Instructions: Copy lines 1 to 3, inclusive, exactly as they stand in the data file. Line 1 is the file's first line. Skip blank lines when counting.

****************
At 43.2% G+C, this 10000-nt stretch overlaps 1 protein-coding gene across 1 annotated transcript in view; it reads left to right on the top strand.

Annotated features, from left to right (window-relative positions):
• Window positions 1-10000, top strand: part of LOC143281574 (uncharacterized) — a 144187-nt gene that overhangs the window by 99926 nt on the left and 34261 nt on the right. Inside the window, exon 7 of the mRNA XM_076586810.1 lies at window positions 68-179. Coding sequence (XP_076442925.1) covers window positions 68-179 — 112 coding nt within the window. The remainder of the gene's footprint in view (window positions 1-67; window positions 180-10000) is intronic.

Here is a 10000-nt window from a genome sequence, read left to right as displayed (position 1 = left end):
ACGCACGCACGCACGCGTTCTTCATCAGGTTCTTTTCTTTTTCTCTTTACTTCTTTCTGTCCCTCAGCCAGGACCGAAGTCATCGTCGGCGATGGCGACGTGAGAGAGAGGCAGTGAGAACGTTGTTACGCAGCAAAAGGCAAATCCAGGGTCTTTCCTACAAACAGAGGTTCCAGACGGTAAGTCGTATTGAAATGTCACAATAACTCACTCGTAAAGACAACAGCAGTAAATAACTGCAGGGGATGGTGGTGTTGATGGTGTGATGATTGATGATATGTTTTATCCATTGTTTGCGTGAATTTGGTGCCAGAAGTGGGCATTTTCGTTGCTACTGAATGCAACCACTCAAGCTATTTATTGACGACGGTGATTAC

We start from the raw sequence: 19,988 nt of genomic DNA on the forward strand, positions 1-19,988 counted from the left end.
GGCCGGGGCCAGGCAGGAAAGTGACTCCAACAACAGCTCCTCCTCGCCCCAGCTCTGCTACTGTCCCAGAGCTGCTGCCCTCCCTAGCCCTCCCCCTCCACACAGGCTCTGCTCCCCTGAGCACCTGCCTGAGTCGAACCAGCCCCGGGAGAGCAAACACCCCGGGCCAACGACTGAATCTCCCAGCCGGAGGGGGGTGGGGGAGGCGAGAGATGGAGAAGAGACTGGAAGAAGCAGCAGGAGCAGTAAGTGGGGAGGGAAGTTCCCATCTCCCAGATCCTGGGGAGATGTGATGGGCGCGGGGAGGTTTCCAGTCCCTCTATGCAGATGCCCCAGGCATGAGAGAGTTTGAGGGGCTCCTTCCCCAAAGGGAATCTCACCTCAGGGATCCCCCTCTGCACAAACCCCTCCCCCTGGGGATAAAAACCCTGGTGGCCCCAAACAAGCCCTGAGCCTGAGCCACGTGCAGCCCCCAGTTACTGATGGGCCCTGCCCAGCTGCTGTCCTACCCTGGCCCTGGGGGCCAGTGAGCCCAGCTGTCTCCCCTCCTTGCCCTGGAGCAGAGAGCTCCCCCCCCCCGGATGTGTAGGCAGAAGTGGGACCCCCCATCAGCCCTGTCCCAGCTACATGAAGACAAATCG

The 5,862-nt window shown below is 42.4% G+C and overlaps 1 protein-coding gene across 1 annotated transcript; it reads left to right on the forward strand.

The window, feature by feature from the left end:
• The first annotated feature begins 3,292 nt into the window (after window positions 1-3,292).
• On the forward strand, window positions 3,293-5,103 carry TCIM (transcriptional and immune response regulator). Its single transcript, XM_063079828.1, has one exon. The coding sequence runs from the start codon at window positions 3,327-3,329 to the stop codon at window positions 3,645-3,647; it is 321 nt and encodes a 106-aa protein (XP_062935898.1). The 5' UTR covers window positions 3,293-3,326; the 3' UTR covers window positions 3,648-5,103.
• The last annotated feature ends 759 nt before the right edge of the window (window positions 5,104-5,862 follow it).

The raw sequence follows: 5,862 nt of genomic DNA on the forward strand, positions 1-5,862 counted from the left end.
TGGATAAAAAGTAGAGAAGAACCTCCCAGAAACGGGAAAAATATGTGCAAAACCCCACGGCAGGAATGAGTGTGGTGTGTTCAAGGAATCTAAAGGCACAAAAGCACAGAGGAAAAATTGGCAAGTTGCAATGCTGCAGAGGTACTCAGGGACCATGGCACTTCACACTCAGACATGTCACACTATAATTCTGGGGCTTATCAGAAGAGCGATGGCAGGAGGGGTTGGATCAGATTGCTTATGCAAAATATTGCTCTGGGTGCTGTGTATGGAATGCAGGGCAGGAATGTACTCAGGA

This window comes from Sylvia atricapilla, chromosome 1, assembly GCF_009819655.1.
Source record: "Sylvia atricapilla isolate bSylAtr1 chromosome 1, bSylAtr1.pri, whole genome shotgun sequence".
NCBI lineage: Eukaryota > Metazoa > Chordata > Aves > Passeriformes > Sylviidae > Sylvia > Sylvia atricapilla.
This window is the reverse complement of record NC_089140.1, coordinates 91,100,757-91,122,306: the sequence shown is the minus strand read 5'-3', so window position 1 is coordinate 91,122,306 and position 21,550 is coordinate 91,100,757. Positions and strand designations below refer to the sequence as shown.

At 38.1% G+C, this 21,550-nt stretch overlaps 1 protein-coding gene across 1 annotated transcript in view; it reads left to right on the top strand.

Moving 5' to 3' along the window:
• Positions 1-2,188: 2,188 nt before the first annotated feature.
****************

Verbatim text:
At 43.2% G+C, this 10000-nt stretch overlaps 1 protein-coding gene across 1 annotated transcript in view; it reads left to right on the top strand.

Annotated features, from left to right (window-relative positions):
• Window positions 1-10000, top strand: part of LOC143281574 (uncharacterized) — a 144187-nt gene that overhangs the window by 99926 nt on the left and 34261 nt on the right. Inside the window, exon 7 of the mRNA XM_076586810.1 lies at window positions 68-179. Coding sequence (XP_076442925.1) covers window positions 68-179 — 112 coding nt within the window. The remainder of the gene's footprint in view (window positions 1-67; window positions 180-10000) is intronic.